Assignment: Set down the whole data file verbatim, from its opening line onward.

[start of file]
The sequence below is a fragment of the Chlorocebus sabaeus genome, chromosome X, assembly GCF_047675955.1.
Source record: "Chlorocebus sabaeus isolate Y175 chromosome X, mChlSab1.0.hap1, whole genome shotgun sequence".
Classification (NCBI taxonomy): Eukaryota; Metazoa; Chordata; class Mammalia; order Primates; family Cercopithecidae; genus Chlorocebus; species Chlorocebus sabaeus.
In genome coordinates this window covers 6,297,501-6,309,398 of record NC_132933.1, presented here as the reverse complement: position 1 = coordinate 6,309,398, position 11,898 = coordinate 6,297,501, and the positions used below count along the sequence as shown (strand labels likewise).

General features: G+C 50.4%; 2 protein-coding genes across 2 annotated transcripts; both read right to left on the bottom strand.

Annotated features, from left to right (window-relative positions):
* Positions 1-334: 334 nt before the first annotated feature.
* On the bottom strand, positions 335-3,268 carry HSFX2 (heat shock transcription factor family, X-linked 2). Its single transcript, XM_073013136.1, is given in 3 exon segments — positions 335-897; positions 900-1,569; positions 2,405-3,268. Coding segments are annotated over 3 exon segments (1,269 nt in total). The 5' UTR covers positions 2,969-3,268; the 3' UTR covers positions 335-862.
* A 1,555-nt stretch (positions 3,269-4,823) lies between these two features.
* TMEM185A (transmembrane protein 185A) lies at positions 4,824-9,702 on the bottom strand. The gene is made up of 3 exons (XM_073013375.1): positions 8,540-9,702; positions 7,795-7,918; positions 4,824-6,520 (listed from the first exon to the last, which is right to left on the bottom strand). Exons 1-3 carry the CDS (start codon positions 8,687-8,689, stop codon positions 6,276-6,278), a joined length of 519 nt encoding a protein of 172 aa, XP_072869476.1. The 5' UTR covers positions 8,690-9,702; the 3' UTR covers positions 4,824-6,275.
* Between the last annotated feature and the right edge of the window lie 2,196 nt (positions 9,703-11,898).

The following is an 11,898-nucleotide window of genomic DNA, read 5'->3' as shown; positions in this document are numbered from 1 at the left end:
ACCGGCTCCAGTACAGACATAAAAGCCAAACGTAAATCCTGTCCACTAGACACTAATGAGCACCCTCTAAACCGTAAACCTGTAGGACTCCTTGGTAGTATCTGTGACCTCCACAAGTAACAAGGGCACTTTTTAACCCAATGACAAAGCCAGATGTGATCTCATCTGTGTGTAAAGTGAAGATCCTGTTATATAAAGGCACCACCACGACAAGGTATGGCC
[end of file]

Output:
The sequence below is a fragment of the Chlorocebus sabaeus genome, chromosome X, assembly GCF_047675955.1.
Source record: "Chlorocebus sabaeus isolate Y175 chromosome X, mChlSab1.0.hap1, whole genome shotgun sequence".
Classification (NCBI taxonomy): Eukaryota; Metazoa; Chordata; class Mammalia; order Primates; family Cercopithecidae; genus Chlorocebus; species Chlorocebus sabaeus.
In genome coordinates this window covers 6,297,501-6,309,398 of record NC_132933.1, presented here as the reverse complement: position 1 = coordinate 6,309,398, position 11,898 = coordinate 6,297,501, and the positions used below count along the sequence as shown (strand labels likewise).

General features: G+C 50.4%; 2 protein-coding genes across 2 annotated transcripts; both read right to left on the bottom strand.

Annotated features, from left to right (window-relative positions):
* Positions 1-334: 334 nt before the first annotated feature.
* On the bottom strand, positions 335-3,268 carry HSFX2 (heat shock transcription factor family, X-linked 2). Its single transcript, XM_073013136.1, is given in 3 exon segments — positions 335-897; positions 900-1,569; positions 2,405-3,268. Coding segments are annotated over 3 exon segments (1,269 nt in total). The 5' UTR covers positions 2,969-3,268; the 3' UTR covers positions 335-862.
* A 1,555-nt stretch (positions 3,269-4,823) lies between these two features.
* TMEM185A (transmembrane protein 185A) lies at positions 4,824-9,702 on the bottom strand. The gene is made up of 3 exons (XM_073013375.1): positions 8,540-9,702; positions 7,795-7,918; positions 4,824-6,520 (listed from the first exon to the last, which is right to left on the bottom strand). Exons 1-3 carry the CDS (start codon positions 8,687-8,689, stop codon positions 6,276-6,278), a joined length of 519 nt encoding a protein of 172 aa, XP_072869476.1. The 5' UTR covers positions 8,690-9,702; the 3' UTR covers positions 4,824-6,275.
* Between the last annotated feature and the right edge of the window lie 2,196 nt (positions 9,703-11,898).

The following is an 11,898-nucleotide window of genomic DNA, read 5'->3' as shown; positions in this document are numbered from 1 at the left end:
ACCGGCTCCAGTACAGACATAAAAGCCAAACGTAAATCCTGTCCACTAGACACTAATGAGCACCCTCTAAACCGTAAACCTGTAGGACTCCTTGGTAGTATCTGTGACCTCCACAAGTAACAAGGGCACTTTTTAACCCAATGACAAAGCCAGATGTGATCTCATCTGTGTGTAAAGTGAAGATCCTGTTATATAAAGGCACCACCACGACAAGGTATGGCC